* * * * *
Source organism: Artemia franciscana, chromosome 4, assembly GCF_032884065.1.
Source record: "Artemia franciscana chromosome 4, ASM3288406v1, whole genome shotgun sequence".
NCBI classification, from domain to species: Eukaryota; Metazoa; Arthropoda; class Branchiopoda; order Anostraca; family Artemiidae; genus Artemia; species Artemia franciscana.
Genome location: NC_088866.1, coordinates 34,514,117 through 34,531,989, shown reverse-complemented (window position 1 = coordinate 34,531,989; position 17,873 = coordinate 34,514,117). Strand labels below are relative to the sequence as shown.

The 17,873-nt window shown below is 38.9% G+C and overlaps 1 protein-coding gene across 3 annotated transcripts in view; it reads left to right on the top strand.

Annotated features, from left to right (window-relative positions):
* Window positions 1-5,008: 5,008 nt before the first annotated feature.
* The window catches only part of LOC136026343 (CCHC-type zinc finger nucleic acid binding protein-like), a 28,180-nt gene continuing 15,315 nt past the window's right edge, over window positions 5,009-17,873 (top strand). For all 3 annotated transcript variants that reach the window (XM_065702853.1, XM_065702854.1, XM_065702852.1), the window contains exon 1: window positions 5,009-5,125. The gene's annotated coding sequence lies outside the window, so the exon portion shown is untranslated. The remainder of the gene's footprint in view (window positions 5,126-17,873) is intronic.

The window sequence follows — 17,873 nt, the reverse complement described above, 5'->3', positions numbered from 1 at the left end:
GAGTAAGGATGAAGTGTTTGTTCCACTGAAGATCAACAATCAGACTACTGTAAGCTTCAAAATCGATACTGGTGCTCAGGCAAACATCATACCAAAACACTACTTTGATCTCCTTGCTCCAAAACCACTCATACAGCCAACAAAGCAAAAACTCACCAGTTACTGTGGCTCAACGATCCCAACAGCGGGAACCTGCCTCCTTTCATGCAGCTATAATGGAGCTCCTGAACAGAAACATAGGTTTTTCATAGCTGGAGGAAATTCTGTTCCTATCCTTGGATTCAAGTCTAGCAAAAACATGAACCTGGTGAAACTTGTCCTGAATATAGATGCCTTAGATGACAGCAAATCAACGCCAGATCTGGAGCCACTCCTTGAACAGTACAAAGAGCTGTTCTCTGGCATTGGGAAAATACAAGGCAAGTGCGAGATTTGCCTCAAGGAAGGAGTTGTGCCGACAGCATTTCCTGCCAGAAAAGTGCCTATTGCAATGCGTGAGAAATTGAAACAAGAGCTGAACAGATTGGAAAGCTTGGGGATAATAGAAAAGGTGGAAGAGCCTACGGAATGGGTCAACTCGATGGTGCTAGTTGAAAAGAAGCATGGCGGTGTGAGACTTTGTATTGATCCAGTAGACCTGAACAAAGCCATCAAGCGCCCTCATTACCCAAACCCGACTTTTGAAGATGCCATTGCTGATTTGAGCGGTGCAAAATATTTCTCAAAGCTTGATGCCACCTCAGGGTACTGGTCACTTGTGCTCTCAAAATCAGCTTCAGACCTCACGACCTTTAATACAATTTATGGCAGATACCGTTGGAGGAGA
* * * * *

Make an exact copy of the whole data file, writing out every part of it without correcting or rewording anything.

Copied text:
Source organism: Artemia franciscana, chromosome 4, assembly GCF_032884065.1.
Source record: "Artemia franciscana chromosome 4, ASM3288406v1, whole genome shotgun sequence".
NCBI classification, from domain to species: Eukaryota; Metazoa; Arthropoda; class Branchiopoda; order Anostraca; family Artemiidae; genus Artemia; species Artemia franciscana.
Genome location: NC_088866.1, coordinates 34,514,117 through 34,531,989, shown reverse-complemented (window position 1 = coordinate 34,531,989; position 17,873 = coordinate 34,514,117). Strand labels below are relative to the sequence as shown.

The 17,873-nt window shown below is 38.9% G+C and overlaps 1 protein-coding gene across 3 annotated transcripts in view; it reads left to right on the top strand.

Annotated features, from left to right (window-relative positions):
* Window positions 1-5,008: 5,008 nt before the first annotated feature.
* The window catches only part of LOC136026343 (CCHC-type zinc finger nucleic acid binding protein-like), a 28,180-nt gene continuing 15,315 nt past the window's right edge, over window positions 5,009-17,873 (top strand). For all 3 annotated transcript variants that reach the window (XM_065702853.1, XM_065702854.1, XM_065702852.1), the window contains exon 1: window positions 5,009-5,125. The gene's annotated coding sequence lies outside the window, so the exon portion shown is untranslated. The remainder of the gene's footprint in view (window positions 5,126-17,873) is intronic.

The window sequence follows — 17,873 nt, the reverse complement described above, 5'->3', positions numbered from 1 at the left end:
GAGTAAGGATGAAGTGTTTGTTCCACTGAAGATCAACAATCAGACTACTGTAAGCTTCAAAATCGATACTGGTGCTCAGGCAAACATCATACCAAAACACTACTTTGATCTCCTTGCTCCAAAACCACTCATACAGCCAACAAAGCAAAAACTCACCAGTTACTGTGGCTCAACGATCCCAACAGCGGGAACCTGCCTCCTTTCATGCAGCTATAATGGAGCTCCTGAACAGAAACATAGGTTTTTCATAGCTGGAGGAAATTCTGTTCCTATCCTTGGATTCAAGTCTAGCAAAAACATGAACCTGGTGAAACTTGTCCTGAATATAGATGCCTTAGATGACAGCAAATCAACGCCAGATCTGGAGCCACTCCTTGAACAGTACAAAGAGCTGTTCTCTGGCATTGGGAAAATACAAGGCAAGTGCGAGATTTGCCTCAAGGAAGGAGTTGTGCCGACAGCATTTCCTGCCAGAAAAGTGCCTATTGCAATGCGTGAGAAATTGAAACAAGAGCTGAACAGATTGGAAAGCTTGGGGATAATAGAAAAGGTGGAAGAGCCTACGGAATGGGTCAACTCGATGGTGCTAGTTGAAAAGAAGCATGGCGGTGTGAGACTTTGTATTGATCCAGTAGACCTGAACAAAGCCATCAAGCGCCCTCATTACCCAAACCCGACTTTTGAAGATGCCATTGCTGATTTGAGCGGTGCAAAATATTTCTCAAAGCTTGATGCCACCTCAGGGTACTGGTCACTTGTGCTCTCAAAATCAGCTTCAGACCTCACGACCTTTAATACAATTTATGGCAGATACCGTTGGAGGAGA